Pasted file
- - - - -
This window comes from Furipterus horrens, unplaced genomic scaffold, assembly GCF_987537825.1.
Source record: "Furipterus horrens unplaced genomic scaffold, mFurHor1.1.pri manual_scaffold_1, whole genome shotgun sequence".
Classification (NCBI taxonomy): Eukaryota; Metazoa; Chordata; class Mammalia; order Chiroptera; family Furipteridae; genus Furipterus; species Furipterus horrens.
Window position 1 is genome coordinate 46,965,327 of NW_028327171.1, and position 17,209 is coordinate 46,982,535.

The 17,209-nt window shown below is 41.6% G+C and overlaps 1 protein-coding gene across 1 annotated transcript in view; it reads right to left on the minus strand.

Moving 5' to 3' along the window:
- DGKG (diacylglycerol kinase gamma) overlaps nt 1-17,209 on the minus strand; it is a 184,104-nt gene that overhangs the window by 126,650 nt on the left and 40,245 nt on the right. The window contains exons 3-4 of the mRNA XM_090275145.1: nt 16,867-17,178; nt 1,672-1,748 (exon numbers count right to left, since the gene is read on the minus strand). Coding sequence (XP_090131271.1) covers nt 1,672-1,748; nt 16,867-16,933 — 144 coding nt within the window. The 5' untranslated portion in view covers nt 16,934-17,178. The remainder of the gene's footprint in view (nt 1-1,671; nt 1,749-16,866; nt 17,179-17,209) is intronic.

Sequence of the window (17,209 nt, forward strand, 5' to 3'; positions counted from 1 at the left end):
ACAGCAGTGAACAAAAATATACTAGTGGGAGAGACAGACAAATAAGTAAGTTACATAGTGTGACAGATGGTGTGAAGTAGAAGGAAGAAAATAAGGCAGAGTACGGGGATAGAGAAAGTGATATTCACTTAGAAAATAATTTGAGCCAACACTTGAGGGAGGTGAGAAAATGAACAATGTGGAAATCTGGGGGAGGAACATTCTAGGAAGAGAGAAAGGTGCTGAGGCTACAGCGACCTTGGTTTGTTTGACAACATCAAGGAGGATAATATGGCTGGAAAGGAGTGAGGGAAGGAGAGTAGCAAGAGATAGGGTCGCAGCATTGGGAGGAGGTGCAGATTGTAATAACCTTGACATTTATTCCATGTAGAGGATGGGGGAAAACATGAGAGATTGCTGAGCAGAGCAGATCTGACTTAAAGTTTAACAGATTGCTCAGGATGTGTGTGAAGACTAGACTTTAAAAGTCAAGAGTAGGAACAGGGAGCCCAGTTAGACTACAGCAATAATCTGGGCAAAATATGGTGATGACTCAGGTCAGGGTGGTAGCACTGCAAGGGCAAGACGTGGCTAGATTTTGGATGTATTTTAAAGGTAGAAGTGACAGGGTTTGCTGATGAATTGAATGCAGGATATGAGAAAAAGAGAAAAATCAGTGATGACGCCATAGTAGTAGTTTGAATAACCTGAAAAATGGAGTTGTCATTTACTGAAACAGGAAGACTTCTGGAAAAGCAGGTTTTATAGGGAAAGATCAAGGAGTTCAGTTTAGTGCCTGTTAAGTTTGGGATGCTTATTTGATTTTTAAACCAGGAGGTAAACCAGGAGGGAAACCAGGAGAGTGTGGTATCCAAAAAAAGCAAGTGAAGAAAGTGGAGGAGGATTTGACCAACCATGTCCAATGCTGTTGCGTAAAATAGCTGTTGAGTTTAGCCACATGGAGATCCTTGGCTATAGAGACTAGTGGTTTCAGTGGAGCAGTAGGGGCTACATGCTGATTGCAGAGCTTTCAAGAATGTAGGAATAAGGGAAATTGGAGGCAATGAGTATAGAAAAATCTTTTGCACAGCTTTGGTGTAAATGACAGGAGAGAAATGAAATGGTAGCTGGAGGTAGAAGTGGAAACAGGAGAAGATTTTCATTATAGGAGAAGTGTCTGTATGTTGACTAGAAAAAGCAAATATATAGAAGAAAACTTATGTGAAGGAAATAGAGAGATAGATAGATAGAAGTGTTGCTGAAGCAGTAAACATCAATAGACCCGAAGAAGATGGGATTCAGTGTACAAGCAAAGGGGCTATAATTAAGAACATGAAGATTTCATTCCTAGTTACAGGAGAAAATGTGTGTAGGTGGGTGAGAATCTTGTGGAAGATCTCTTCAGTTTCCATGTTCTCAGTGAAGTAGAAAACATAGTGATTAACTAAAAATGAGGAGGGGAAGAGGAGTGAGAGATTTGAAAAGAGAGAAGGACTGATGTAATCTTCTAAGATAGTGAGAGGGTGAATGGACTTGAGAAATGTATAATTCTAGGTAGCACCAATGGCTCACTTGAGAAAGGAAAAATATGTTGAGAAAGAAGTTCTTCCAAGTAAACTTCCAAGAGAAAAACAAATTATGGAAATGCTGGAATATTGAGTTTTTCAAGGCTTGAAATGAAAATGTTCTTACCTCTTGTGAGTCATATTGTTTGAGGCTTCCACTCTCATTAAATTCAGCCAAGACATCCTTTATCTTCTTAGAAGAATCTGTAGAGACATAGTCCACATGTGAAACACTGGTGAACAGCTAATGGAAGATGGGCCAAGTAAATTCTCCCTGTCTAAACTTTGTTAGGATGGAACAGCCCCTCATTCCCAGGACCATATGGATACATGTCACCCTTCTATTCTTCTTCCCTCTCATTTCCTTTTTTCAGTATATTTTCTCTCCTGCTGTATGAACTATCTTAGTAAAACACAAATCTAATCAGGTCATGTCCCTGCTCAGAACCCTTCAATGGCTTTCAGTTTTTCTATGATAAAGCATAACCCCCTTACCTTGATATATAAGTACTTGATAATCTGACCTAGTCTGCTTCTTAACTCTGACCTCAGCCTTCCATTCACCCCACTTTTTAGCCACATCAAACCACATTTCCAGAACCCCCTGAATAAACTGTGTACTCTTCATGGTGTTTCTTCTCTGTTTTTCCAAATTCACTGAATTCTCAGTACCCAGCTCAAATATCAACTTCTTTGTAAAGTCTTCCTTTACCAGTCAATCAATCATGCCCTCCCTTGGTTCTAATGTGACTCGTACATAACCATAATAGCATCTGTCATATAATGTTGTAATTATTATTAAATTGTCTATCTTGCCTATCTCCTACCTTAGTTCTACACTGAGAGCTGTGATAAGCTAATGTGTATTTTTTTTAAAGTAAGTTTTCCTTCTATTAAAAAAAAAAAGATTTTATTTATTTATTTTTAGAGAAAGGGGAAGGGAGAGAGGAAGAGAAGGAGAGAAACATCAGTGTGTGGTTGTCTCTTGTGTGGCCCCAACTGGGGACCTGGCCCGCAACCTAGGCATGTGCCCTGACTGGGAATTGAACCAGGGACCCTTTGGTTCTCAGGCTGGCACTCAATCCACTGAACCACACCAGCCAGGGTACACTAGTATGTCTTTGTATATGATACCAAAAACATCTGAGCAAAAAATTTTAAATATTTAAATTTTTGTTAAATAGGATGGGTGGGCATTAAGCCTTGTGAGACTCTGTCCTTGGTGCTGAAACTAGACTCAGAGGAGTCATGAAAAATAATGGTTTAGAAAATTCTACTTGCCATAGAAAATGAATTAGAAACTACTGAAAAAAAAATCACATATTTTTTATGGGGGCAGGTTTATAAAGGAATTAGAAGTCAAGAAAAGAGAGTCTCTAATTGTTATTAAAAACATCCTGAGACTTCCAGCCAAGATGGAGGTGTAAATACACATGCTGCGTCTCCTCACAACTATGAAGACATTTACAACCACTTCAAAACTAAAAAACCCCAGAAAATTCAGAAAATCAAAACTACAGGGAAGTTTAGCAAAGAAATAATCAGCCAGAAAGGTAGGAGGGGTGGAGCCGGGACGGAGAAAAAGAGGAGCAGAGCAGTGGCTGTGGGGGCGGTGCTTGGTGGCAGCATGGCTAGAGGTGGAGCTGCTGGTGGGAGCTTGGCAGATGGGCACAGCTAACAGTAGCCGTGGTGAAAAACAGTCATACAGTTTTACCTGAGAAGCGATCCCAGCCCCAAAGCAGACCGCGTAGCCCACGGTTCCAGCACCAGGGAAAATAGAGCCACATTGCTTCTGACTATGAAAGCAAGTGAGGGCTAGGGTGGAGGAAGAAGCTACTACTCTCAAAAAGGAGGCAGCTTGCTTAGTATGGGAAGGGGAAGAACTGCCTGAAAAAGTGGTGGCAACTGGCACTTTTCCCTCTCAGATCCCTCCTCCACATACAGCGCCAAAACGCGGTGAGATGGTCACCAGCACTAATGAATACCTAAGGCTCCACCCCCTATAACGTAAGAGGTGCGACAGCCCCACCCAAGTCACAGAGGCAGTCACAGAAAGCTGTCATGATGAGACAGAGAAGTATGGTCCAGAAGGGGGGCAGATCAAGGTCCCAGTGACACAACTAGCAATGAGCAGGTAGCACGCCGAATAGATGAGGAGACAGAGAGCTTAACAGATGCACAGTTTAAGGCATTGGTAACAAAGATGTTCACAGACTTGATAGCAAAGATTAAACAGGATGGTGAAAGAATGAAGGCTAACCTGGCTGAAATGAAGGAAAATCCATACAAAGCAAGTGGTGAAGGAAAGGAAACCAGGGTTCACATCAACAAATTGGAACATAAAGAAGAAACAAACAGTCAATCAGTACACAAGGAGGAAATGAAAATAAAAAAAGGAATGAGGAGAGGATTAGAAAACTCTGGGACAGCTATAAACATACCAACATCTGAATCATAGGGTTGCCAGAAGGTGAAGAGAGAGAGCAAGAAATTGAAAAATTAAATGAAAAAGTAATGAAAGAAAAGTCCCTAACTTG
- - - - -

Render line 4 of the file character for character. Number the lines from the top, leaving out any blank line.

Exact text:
Window position 1 is genome coordinate 46,965,327 of NW_028327171.1, and position 17,209 is coordinate 46,982,535.